These honest conversations fuel my passion to keep faith fresh — to dig into the Bible to find answers, wrestle with God and experience the humility and thrill of prayer, community and waiting.
2. It’s critical to study the Bible for ourselves, to be confident to interpret what the Scriptures really mean.
Cyzewski says, “We’re the product of our history and culture…”, warning us of the risk of refashioning the Bible into our own image. One reason why the Bible may be rendered irrelevant is that it is incorrectly interpreted and misapplied to our situations. Of course, the Bible is not intrinsically irrelevant, but it can feel that way if we’re solely dependent on others for spiritual insight.
When we run into real life complexities, we need the real-time freedom and thrill of hearing from God directly from the Scriptures.
This is where relevancy comes in — when we see God at work in our lives and we can understand how it spiritually makes sense.
3. A personal thriving relationship with God is fueled by intimate prayer and meditation.
I was happy to find Cyzewski talk about contemplative prayer, as he shared a quote from noted Christian mystic, Jeanne Guyon.
“You do not move from one passage to another, not until you have sensed the very heart of what you have read.
You may want to take that portion of Scripture that has touched you and turn it into prayer.” ~ Jeanne Guyon
I personally did not confidently delve into this practice of contemplative prayer at depth and long stretches until I grew in my study of the Bible (point #2). I found more freedom to sink into one word or phrase in a verse, when I’ve understood the context for it. Then, I can really let my right brain run rampant and get “mystic” with the Holy Spirit — which I love.
All this talk of theology would be pointless if it didn’t change our relationship with God or with others. Although our faith isn’t driven by the need to be relevant, our devotion to God frees us to invite others into the conversation.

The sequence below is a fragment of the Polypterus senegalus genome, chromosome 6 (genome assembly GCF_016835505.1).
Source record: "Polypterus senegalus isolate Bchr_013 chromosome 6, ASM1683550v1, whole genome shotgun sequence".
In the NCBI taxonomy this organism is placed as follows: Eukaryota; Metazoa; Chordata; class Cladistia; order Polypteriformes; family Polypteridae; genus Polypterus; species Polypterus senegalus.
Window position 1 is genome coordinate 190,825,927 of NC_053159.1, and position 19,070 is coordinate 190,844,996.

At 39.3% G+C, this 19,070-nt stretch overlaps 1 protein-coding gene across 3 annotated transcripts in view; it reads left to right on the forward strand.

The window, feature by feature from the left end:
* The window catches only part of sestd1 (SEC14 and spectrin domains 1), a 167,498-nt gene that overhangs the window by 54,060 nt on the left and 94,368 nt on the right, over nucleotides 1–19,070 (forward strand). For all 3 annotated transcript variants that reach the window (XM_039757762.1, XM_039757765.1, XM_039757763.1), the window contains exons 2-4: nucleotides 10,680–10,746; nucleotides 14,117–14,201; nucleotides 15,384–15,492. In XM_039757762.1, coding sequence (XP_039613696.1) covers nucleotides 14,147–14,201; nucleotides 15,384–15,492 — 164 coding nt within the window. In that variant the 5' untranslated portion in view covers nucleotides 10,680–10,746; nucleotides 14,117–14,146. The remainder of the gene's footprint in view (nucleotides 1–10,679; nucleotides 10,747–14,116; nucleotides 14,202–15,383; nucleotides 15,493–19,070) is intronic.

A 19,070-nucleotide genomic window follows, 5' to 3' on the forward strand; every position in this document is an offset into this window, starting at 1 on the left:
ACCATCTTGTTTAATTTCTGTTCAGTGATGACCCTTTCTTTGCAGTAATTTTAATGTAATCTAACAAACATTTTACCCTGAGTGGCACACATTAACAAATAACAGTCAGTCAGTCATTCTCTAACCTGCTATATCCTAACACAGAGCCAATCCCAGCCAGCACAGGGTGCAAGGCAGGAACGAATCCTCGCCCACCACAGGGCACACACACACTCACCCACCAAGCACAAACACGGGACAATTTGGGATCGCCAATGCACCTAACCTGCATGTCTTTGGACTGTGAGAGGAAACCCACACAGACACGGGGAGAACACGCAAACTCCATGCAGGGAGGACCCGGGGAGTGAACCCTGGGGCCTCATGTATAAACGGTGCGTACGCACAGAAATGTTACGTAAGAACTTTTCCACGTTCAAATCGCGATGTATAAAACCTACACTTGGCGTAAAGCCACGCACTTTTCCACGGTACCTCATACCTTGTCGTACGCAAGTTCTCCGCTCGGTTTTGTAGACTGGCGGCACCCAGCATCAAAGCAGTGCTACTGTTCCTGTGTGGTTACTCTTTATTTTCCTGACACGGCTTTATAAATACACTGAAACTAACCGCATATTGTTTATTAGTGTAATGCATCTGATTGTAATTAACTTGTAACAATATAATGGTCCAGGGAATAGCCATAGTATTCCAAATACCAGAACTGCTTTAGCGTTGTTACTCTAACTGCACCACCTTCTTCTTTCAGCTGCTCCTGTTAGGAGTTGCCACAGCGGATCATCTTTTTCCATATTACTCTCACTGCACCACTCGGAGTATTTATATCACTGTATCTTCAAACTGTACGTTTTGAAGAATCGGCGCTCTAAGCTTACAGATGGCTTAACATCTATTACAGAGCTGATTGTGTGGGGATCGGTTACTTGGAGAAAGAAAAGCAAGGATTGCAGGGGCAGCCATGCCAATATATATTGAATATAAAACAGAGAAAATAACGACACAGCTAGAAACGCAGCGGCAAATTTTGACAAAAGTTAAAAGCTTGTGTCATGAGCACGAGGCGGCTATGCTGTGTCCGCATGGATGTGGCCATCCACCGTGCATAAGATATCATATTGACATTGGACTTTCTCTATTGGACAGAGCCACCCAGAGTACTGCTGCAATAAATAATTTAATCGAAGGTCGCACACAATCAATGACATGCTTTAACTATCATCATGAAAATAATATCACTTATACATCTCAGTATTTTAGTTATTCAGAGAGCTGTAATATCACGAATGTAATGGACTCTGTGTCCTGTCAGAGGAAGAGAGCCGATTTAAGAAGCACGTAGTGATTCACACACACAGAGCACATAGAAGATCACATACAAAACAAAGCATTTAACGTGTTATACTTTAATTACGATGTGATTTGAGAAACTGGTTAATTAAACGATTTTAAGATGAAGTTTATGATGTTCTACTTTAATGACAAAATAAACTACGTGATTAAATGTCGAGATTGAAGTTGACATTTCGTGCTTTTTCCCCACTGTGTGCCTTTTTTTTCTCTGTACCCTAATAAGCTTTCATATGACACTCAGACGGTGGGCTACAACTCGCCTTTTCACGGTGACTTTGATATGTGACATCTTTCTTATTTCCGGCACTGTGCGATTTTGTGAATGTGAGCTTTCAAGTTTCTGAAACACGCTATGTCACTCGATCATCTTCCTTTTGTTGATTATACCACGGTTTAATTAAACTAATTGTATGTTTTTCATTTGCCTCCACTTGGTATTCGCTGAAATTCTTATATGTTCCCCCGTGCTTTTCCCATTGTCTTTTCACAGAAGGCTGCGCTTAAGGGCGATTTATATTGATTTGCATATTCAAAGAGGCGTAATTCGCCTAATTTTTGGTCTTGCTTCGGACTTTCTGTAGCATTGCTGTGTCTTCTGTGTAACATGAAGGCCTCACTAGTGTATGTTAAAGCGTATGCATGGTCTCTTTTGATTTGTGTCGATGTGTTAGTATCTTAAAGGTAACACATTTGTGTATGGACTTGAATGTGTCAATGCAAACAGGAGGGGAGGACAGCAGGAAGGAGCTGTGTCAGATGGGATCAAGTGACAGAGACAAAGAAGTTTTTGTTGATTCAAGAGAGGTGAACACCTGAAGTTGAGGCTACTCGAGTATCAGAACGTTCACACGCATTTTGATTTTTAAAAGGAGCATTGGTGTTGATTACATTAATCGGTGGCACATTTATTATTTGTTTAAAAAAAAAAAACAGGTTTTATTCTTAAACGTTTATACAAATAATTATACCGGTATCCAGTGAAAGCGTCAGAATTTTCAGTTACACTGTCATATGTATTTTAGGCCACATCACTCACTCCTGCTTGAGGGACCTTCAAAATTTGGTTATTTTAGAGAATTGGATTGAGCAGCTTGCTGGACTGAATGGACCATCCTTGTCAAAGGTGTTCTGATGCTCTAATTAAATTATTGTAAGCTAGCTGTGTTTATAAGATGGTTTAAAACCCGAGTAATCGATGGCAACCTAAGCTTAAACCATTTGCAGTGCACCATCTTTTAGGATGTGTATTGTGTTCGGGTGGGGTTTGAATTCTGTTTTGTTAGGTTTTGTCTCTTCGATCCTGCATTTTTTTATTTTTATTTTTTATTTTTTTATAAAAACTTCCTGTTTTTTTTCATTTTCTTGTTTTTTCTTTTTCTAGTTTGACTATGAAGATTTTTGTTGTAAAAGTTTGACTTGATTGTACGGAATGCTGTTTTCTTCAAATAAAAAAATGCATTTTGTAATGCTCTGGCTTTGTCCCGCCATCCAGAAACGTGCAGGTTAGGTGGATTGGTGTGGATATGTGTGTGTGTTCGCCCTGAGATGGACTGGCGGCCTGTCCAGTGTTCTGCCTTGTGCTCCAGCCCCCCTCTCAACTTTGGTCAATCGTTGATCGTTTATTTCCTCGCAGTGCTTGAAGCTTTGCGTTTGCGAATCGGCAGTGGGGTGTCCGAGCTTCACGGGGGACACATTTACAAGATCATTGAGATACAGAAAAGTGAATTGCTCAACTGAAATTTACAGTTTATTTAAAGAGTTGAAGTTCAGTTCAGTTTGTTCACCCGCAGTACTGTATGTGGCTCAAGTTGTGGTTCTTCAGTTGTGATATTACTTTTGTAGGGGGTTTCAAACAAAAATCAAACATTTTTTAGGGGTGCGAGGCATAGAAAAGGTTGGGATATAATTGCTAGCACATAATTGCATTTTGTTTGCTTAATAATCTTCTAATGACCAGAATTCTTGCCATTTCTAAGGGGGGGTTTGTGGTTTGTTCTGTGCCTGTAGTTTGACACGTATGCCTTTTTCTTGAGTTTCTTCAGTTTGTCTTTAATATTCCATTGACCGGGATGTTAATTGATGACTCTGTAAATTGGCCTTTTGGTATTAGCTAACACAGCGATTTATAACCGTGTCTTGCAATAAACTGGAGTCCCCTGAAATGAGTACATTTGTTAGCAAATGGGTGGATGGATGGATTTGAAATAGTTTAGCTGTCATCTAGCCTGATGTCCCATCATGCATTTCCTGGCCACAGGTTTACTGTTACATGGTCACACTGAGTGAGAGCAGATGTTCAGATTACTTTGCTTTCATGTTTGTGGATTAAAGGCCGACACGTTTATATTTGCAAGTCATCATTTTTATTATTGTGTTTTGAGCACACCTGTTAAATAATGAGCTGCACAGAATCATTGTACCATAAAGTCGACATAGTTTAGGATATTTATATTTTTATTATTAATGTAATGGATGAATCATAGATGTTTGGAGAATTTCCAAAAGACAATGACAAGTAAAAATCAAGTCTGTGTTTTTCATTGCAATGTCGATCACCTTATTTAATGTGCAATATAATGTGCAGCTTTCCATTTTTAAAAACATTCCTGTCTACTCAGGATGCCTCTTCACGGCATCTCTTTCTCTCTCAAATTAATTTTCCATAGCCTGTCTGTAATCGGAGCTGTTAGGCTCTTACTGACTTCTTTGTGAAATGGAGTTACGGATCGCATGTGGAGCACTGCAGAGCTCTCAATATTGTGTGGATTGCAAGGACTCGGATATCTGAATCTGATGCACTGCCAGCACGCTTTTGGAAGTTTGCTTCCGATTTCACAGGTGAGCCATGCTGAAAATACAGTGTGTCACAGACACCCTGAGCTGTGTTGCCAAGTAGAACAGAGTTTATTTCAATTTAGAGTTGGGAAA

The next time you find yourself at the cusp of a heated debate, take a breath, smile and just listen. You may find yourself like I often do, coming away with a renewed urgency to grow closer to God, more humble with other believers and end up welcoming culture to make itself comfortable for coffee.
“Though I am free and belong to no man,
I make myself a slave to everyone, to win as many as possible...
To those not having the law I became like one not having the law (though I am not free from God’s law but am under Christ’s law), so as to win those not having the law.
To the weak I became weak, to win the weak.
I have become all things to all men so that by all possible means I might save some.
~ The Apostle Paul
1 Cor. 9:19-22
How have you grown in how you hear from God?
How does the secular culture — work, family or church culture — affect your view of God?
Finishing my review copy of Coffeehouse Theology felt like completing a virtual class audit to an Intro To Theology. To explore everyday theology further, Ed Cyzewski’s conversational style and personal stories will make this a gentler ride, without sacrificing content.
For more of Ed Cyzewski, visit his blog In A Mirror Dimly.
*** NOW, IT’S YOUR TURN — FAITH BARISTA JAM! ***
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Today’s topic: How Am I Hearing From God?
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Next week’s 11/4 Topic: Shaking Off Feelings of Guilt